Jump to content

Cheez Whiz

Page semi-protected
From Wikipedia, the free encyclopedia

Cheez Whiz
A cheesesteak sandwich with Cheez Whiz at Pat's King of Steaks
Product typeSauce
OwnerKraft Heinz
Produced byKraft Foods
Introduced1952; 72 years ago (1952)

Cheez Whiz is a brand of processed cheese sauce or spread produced by Kraft Foods. It was developed by a team led by food scientist Edwin Traisman (1915–2007). It was first sold in 1952, and, with some changes in formulation, continues to be in production today.[1][2]

Orangish-yellow in color, it usually comes in a glass jar and is used as a topping for various foods, including corn chips and hot dogs. It is also frequently used as the cheese in a Philadelphia-style cheesesteak. It is marketed in Canada, Mexico, the Philippines, the United States, and Venezuela. In the United States, it has a reputation as being junk food.[3]


Cheez Whiz Original Cheese Dip
Nutritional value per 2 tbsp (33 g)
Energy80 kcal (330 kJ)
5 g
Sugars3 g
Dietary fibre0 g
5 g
Saturated1 g
Trans0 g
3 g
410 mg
Other constituentsQuantity
Cholesterol5 mg
Percentages estimated using US recommendations for adults,[4] except for potassium, which is estimated based on expert recommendation from the National Academies.[5]
Source: Kraftapps.com

A 1953 ad in Kraft Foods’ home city, Chicago, included a label illustration listing the product’s original ingredients: “American Cheese, Water, Nonfat Dry Milk Solids, Condensed Whey, Sodium Phosphate, Cream, Worcestershire Sauce, Lactic Acid, Mustard, Salt, U.S. Certified Color--Moisture 52%, Milkfat 28%.”[6][7]

As of 2016, Kraft describes Cheez Whiz as a "cheese dip" with the word cheese spelled correctly. According to a Kraft spokesman, the product does include cheese, but the company has chosen to list its parts—such as cheese culture and milk—instead of cheese as a component itself.[8]

Ingredients: whey, milk, canola oil, maltodextrin, milk protein concentrate, sodium phosphate, contains less than 2% of modified food starch, salt, lactic acid, whey protein concentrate, mustard flour, Worcestershire sauce (vinegar, molasses, corn syrup, water, salt, caramel color, garlic powder, sugar, spices (contains celery), tamarind, natural flavor), sodium alginate, sorbic acid as a preservative, color added, cheese culture, enzymes, natural flavor[9]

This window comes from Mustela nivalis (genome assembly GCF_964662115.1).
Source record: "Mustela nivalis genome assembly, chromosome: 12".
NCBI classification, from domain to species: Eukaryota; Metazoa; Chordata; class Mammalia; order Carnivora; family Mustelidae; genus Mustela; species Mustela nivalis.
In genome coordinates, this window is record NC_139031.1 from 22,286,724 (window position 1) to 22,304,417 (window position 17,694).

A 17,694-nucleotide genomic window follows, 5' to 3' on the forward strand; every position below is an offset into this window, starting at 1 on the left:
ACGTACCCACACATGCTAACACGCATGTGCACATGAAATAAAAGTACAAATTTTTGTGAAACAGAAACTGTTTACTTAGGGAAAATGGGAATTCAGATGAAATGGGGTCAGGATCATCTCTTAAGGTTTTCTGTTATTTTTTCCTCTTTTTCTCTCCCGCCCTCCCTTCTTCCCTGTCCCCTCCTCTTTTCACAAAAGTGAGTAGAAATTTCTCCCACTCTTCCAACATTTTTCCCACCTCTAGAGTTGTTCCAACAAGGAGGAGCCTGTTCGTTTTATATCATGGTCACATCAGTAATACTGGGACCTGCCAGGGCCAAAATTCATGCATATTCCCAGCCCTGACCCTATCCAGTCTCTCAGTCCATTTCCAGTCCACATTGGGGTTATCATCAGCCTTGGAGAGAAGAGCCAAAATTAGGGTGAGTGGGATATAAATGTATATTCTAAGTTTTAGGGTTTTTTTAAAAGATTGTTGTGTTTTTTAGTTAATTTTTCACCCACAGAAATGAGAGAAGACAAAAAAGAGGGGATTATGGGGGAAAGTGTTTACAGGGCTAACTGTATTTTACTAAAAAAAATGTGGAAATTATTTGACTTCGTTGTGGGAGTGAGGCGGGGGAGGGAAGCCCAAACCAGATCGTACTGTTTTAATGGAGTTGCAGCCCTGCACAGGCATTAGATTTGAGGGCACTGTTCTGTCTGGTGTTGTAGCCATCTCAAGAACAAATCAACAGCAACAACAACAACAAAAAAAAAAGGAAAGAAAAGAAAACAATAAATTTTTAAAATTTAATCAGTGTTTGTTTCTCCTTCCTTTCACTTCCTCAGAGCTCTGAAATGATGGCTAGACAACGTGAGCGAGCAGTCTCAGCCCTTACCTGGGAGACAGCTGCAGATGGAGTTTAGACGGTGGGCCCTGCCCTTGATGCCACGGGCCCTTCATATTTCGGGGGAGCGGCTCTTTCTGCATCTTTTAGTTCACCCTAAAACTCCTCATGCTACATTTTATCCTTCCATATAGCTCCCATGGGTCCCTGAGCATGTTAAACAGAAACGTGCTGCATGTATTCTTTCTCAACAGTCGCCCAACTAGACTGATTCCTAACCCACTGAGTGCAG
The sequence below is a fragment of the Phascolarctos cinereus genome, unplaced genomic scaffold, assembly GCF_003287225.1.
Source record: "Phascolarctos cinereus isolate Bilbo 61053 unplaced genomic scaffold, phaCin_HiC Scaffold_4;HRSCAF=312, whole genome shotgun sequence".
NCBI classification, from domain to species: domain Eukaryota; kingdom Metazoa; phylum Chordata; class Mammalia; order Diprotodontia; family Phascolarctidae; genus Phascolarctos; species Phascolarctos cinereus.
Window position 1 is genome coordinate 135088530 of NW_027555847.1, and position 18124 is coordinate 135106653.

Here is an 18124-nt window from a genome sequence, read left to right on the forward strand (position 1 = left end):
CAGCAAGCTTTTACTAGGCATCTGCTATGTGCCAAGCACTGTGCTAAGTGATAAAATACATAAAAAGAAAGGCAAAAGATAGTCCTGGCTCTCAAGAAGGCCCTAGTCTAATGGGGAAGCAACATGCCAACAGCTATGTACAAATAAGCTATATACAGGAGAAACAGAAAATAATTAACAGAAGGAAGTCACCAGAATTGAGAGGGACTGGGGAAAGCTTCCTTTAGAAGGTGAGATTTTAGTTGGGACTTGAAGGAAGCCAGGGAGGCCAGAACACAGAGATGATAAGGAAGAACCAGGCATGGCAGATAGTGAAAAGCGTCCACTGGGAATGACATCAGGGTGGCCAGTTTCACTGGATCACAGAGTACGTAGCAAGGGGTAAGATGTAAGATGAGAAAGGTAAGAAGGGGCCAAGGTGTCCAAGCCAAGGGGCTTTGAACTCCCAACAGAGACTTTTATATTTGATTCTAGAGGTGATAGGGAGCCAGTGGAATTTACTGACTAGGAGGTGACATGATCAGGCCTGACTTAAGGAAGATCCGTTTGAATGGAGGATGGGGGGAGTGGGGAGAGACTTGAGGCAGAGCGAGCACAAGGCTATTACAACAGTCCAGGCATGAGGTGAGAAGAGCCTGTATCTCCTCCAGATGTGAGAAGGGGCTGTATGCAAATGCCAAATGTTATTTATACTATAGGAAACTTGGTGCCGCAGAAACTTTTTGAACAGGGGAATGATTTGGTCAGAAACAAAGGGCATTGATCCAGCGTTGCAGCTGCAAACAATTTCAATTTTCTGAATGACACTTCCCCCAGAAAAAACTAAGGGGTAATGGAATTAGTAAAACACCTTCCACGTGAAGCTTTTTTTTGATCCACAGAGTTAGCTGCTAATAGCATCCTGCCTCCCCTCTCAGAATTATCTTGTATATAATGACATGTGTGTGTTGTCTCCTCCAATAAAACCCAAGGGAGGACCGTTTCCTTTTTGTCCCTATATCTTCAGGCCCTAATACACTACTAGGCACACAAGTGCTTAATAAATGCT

In some markets, the product has been sold in a narrow jar that tapered narrower towards the base, and sold as a spread. When Cheez Whiz is advertised as a dip or a sauce, the jars are larger and more of a squat cylindrical shape.


Varieties include:

  • Cheez Whiz
  • Cheez Whiz Light
  • Cheez Whiz Tex Mex
  • Salsa Con Queso
  • Cheez Whiz Italia
  • Cheez Whiz Bacon
  • Cheez Whiz Pimento

Cheez Whiz can also be found in "Handi Snacks" products such as Ritz Cheez Whiz 'n' Crackers in Canada.

Cheez Whiz was reformulated in the early 21st century.[8] The new formula is used for Cheez Whiz Light (15.5 oz) as well as the Original Big Cheese (15 oz). The products' jars were also widened to allow dipping.

Formula change

Over the years since the product's creation, Kraft has altered its recipe due to changes in dairy sourcing and the regulatory environment, resulting in a reduction of cheese content. Kraft also made a change in the way that it lists its ingredients; away from listing components (like cheese) to listing its parts (such as milk and cheese culture). Such changes are common throughout the food industry, and are often done without announcement.[8]

Dean Southworth, who was part of the original team that developed Cheez Whiz in the 1950s, described a jar he sampled in 2001 as tasting "like axle grease".[8]

See also


  1. ^ "Right out of the Kraft kitchen". Morning Avalanche (5-column trade ad). Lubbock (TX). November 7, 1952.
  2. ^ "Now grand cheese dishes fast". Herald-Journal (Kraft 3-column ad). Syracuse (NY). November 25, 1952.
  3. ^ Sweeney, Erica (March 11, 2019). "The Surprising Reason Fitness Buffs Are Eating Cheez Whiz". HuffPost. Retrieved September 16, 2022.
  4. ^ United States Food and Drug Administration (2024). "Daily Value on the Nutrition and Supplement Facts Labels". FDA. Archived from the original on March 27, 2024. Retrieved March 28, 2024.
  5. ^ National Academies of Sciences, Engineering, and Medicine; Health and Medicine Division; Food and Nutrition Board; Committee to Review the Dietary Reference Intakes for Sodium and Potassium (2019). Oria, Maria; Harrison, Meghan; Stallings, Virginia A. (eds.). Dietary Reference Intakes for Sodium and Potassium. The National Academies Collection: Reports funded by National Institutes of Health. Washington, DC: National Academies Press (US). ISBN 978-0-309-48834-1. PMID 30844154. Archived from the original on May 9, 2024. Retrieved June 21, 2024.
  6. ^ ”New Hit with Millions: Kraft’s Cheez Whiz (advertisement).” Chicago Tribune, 29 November 1953.
  7. ^ The same ingredients are seen in a 1954 national magazine ad: "The best soup idea in years!" (Cheez-Whiz advertisement). LIFE, 22 March 1954, 111.
  8. ^ a b c d Moss, Michael (2013). Salt Sugar Fat. Random House. pp. 161–162. ISBN 978-0-8129-8219-0.
  9. ^ "Kraft Cheez Whiz original cheese dip 8 oz. jar". Kraft Foods.